Weasel the kitten was rescued from a cat colony a few months ago and now enjoys snuggling in the arms of his rescuer and foster mother, Heather Suhadolnik of Binghamton.
A black and white charmer, Weasel is one of more than 150 stray cats and kittens who are rescued annually by Lava’s Lost & Forgotten Felines, a non-profit organization founded and headed by Suhadolnik and now in its third year of operation.
“We focus primarily on trap, neuter and release and community outreach,” Suhadolnik said. “The mission is to stop the breeding and stop the overpopulation on the city streets.”
A lifelong animal lover, Suhadolnik grew up on a farm on Long Island where she discovered her passion for helping animals. If she found an injured baby fox or turtle, she would nurse the creature back to health and then release it back into the wild, she said.
A Binghamton resident for more than 30 years, Suhadolnik became concerned about the number of stray cats roaming the streets and wanted to help them.
Suhadolnik does most of the trapping herself. Most of the cat trapping is done in or around the city of Binghamton but she has also trapped cats as far away as Owego and Norwich, she said.
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Cats are then spayed or neutered. Cats that are very feral and wild are released. Kittens, young cats and more friendly cats are socialized in four foster homes run by Lava’s volunteers. Suhadolnik’s own home is one of the foster homes. Approximately 30 kittens and ten adult cats are being fostered right now with plans for later adoption, she said.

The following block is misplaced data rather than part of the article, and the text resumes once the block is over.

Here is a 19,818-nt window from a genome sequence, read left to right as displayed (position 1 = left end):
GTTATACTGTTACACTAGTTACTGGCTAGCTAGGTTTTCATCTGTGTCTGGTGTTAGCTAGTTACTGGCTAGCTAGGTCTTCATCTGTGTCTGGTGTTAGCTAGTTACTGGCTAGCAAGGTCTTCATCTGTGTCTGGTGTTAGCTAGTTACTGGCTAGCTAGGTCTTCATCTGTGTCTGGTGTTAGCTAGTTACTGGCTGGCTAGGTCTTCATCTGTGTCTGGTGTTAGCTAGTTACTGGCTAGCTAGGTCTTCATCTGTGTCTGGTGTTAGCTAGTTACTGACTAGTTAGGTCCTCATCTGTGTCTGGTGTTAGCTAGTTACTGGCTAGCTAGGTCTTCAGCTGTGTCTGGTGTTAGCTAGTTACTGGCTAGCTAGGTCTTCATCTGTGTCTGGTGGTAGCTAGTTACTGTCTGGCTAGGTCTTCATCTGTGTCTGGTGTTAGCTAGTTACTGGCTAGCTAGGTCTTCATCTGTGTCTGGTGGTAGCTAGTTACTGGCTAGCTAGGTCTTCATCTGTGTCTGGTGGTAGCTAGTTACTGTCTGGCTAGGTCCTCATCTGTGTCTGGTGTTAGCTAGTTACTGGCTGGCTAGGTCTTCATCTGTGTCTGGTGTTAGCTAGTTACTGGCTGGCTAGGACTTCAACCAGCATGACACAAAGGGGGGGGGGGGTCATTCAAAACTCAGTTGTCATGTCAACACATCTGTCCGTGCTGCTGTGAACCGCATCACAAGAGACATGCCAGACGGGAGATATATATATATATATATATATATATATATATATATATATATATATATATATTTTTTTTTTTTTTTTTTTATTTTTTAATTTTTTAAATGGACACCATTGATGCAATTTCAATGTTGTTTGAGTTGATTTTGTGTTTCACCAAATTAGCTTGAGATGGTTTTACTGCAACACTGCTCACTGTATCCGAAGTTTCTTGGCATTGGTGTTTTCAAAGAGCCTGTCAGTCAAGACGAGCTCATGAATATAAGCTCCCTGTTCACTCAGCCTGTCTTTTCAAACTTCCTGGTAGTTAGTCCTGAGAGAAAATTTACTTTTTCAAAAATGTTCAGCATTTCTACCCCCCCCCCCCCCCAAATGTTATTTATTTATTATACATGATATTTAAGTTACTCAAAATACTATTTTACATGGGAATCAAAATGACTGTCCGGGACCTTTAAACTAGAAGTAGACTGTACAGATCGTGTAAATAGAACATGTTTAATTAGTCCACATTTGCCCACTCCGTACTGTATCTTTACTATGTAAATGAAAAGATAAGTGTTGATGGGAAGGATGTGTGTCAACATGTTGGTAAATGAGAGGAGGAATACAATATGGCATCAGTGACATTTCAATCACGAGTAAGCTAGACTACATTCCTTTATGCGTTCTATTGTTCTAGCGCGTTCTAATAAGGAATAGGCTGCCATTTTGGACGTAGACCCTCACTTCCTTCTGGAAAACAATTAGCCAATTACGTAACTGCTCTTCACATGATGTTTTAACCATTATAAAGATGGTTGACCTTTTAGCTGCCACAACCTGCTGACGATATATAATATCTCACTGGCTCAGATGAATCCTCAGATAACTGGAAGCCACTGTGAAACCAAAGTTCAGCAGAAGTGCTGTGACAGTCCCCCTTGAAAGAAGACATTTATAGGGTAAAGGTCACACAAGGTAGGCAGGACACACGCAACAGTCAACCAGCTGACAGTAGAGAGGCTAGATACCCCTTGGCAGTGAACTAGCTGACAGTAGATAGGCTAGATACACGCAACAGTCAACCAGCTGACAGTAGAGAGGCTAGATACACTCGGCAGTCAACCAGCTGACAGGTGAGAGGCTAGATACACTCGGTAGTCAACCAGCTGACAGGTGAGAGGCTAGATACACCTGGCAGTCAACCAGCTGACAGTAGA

Every cat and kitten gets a name. Some are named after popular movies. Weasel was part of the Dead Pool litter, named after the movie, “Dead Pool.” His littermates include Vanessa and Jackson, characters in the movie. Suhadolnik has also named litters after the Hobbit and Harry Potter movies.
They’ve faced some tough times. Many of the cats roaming the streets used to have owners but were abandoned, Suhadolnik said.
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“People move and just leave them behind,” she said of the cats.
People think the cats can fend for themselves on the streets. But they don’t realize that a single female cat can have four litters per year or approximately 20 kittens, she said.
“It’s amazing how fast they can multiply,” she said of the cats.
Some people feed the strays but if the cats aren’t spayed or neutered, they will just keep having more kittens. One or two cats quickly turns into 20 or 40 cats. That results in a cat colony — a large group of cats living outside.
“It’s a vicious cycle,” Suhadolnik said.
Rescuing the cats is a lot of work, she said.
“It’s very time-consuming, very frustrating at times,” she said. “The end result is rewarding.”
Sometimes, people who have adopted the cats send her pictures, she said. The same cat that was all “hiss and spit” before it was fostered and socialized is now cuddling in their owner’s lap. That makes all of the hard work worthwhile.
More about Heather Suhadolnik
Hometown: Center Moriches in Long Island
Family: Husband, Paul; one daughter, three stepchildren and six grandchildren
Career: Real estate agent and paralegal
How to Help: The rescue is always in need of cat food, supplies such as kitty litter, monetary donations for vet bills and volunteers willing to foster cats. The rescue runs entirely on donations and does not receive any outside funding.
Donations for vet bills can be made at Dickin Memorial Animal Hospital, 2001 East Main St., Endicott; through Venmo under the name of Heather Suhadolnik or by contacting the rescue on Facebook under Lava’s Lost & Forgotten Felines. There is also an Amazon wish list for needed items on the Facebook page.